Robyn heard leaves whispering from across the clearing and clapped his journal shut. Five of his men burst through the underbrush, ushering in William de Roumare, one of his men-at-arms and a Bishop.
Others scurried to ready a small feast. The gang laid out a tablecloth and decorated it with cheeses and hams stolen from the finest overpricing merchants. Robyn’s men jested and laughed like fey folk who had brought unwitting mortals to the Otherworld, half dancing as they prepared the meal and jesting at the Lord’s predicament.
They were closer to the Otherworld than any of them knew.
“Bind them,” Robyn commanded. And so they did. “Leave us,” he said, and with a wave of his hand Robyn’s men left.
“Such power,” said the Bishop.
Robyn looked the him in the eye. “The Bishop of Hereford. Am I correct?”
The man nodded, jowls wobbling.
“What brings you to Sherwood?”
The Bishop made no move to answer.
He turned to the man-at-arms. “What about you? Surely you have some reason to be wandering the forest this late. Is your cause the same as the reputed Earl of Lincoln who stands before me?”
The man stared back, implacable.
“And you, Lord de Roumare? What cause have you to be wandering through my forest at such an hour? And in such fine attire, no less. Is that silk?”
The Earl knitted his brow.
“It’s dark out,” Robyn continued. “Bandits and highwaymen traffic these roads at this hour. But never fear. I’ll keep you safe from them. For a token payment of course.” Robyn thrust into a piece of ham with his dagger and brought it to his lips, red juice dribbling down the dagger, and his chin.
He gestured to the food in front of him. “You’ve traveled far, have you not? You must be weary. You must be hungry.”
No one attempted to take any food.
“Surely you know how this works,” Robyn Hode said, flashing a smile. He placed the meat on the tablecloth and wiped his mouth with his sleeve. He leaned forward, elbows resting on his knees. “I am a man of honor, my friends. If you are honest with me, you shall receive no punishment, no matter how severe your crime. Lie to me, and…well, I presume you can infer my meaning.” He went grim-faced. “They say Sherwood is haunted, you know.”
“Lies,” the Bishop spat, crossing himself. “Nothing but lies and rumors to keep you and your men safe. There are no monsters here.”
Robyn’s raised his eyebrows, as taut as bowstrings. “What did I tell you about lying to me?”
William de Roumare made a move to interject, but Robyn outstretched his hand and words fell silent on his tongue. “I’m talking to the Bishop of Hereford, here. Now Father, you haven’t answered my question: what did I tell you about lying to me?”
“Where have I lied, outlaw?”
“There are no monsters here, is that correct? No—don’t look to your friends for help. Look at me. Is it true, to the extent of your knowledge, that there are no monsters here in Sherwood Forest?”
The Bishop bobbed his head, flaccid skin wobbling on his neck.
“Taal isti nead mi cuno.” Robyn muttered. He shook his head and took another bite of ham.
It seemed there were uses to living in a place unbound by time. He’d learned much with the old one and hadn’t aged a day.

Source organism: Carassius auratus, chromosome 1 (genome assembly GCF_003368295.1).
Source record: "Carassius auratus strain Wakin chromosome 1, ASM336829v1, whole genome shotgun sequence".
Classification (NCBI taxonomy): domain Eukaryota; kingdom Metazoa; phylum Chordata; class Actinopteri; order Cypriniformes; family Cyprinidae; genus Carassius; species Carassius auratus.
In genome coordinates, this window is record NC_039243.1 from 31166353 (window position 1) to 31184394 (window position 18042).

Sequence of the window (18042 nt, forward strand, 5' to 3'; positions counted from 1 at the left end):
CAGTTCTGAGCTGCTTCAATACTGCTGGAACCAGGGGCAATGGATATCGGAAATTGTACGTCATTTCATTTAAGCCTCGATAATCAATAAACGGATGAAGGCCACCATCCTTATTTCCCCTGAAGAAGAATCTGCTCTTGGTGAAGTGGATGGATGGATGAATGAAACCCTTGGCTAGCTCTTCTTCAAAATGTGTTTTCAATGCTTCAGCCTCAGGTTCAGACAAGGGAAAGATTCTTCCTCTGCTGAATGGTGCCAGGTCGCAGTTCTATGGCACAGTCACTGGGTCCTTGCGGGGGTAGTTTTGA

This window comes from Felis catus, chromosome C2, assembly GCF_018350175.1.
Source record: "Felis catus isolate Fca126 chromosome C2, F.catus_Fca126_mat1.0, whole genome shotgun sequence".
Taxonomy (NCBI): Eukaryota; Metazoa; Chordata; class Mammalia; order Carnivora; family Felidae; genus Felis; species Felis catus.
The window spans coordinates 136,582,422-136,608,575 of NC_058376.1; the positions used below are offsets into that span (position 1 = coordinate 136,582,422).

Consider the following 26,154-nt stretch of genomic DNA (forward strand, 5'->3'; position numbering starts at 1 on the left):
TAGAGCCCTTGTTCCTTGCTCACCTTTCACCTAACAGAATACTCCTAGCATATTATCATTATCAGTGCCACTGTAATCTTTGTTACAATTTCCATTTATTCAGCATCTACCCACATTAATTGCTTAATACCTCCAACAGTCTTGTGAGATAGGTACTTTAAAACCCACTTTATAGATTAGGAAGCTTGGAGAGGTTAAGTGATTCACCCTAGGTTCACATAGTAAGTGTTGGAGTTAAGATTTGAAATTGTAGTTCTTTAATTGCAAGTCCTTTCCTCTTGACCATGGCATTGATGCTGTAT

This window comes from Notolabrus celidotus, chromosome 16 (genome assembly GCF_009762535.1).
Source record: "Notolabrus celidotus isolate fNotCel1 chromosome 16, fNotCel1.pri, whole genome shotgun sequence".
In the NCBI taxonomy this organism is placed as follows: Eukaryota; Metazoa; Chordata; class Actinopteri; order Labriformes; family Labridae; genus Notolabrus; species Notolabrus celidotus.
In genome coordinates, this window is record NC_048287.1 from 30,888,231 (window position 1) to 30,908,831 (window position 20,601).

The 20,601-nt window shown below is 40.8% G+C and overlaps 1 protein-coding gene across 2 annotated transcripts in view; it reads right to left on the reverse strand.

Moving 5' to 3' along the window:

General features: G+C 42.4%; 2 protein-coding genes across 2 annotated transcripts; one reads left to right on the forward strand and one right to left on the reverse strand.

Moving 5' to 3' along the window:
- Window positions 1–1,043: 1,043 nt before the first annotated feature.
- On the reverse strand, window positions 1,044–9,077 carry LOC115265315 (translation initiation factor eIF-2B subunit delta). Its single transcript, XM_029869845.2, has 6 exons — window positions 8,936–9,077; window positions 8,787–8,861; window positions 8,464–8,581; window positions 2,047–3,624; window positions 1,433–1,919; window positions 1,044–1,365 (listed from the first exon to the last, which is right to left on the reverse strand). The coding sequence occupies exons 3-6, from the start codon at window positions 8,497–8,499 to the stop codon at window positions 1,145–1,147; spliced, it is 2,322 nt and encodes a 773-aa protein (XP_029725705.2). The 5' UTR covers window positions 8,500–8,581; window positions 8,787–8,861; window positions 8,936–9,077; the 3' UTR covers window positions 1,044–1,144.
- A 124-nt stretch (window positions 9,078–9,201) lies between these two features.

The man-at-arms was the first to speak. “What is this gibberish? Some sort of Saracen tongue? What are you saying—?”
“He knows what I said. Don’t you, Father?”
The Bishop did not look at Robyn Hode. “I know what it means, damn you.”
“Then tell me.”
Robyn’s words tiptoed on each other. “You test my patience, Father. Would you like to know what happens when it wears thin?” The Bishop flinched at the thought. Robyn leaned forward. “What have I said to you?”
“I know you are false. That’s what you said.”
“Good.” Robyn looked at William de Roumare and his man-at-arms. “But you two knew that, didn’t you?”
“How would we—?” the Earl began.
“Because you wouldn’t be traveling with this man if you did not. Because I have been forewarned of your presence. Because I know you have helped Shai’da get into Lincolnshire, and so, Nottingham.”
“What do you mean?” William interrupted. “What are–”
Oh, you know Shai’da. Don’t bother to interject. I saw those looks. What is your relation to them? Do you shelter them?”
The man-at-arms turned red in the face. “Indeed.”
The Earl’s jaw dropped. “Jon!”
“We cannot lie to this man!” Sir Jon replied.
“Why do you shelter them?” Robyn asked.
“My man-at-arms knows not what he says,” the Earl of Lincoln began. “He is tired—confused—”
“Why?” Robyn leapt to his feet. “Why have you done this?”
“Because they are the future!” the Bishop of Hereford shouted. He still had not looked up. “It would have killed us if we did not. His kind will kill us all in time anyway.”
Robyn’s countenance softened. He had not expected this. “You help them out of futility?”
“I thought it best to delay my demise.” He looked up. “Would you have done differently?”
The outlaw drew his dagger. “You suggest that I would help creatures here to destroy all of our Lord’s creations? Our King fights the same battle in his Crusade. To defy these creatures is a duty—any other response is treason.”
The monk stood and stared Robyn down. “You are young and foolish, Robyn Hode. You know not the ways of grown men.”
Robyn leapt over the makeshift table and seized the Bishop by his collar. His knife pricked under his chin. “I can taste the wine on your breath, Hereford. How would you like to avert your demise this time?”
“I will do what’s necessary to survive. No more, no less. What would you have me do?”
“Tell me what I need to know. How many there are. Where they are—”
“There is only one,” Hereford said. “And he rarely stays in Lincolnshire.”
Robyn backed away and lowered his dagger. “My men and I will escort you from these woods,” he said. “I hope it will not inconvenience you if we collect a price for our troubles.”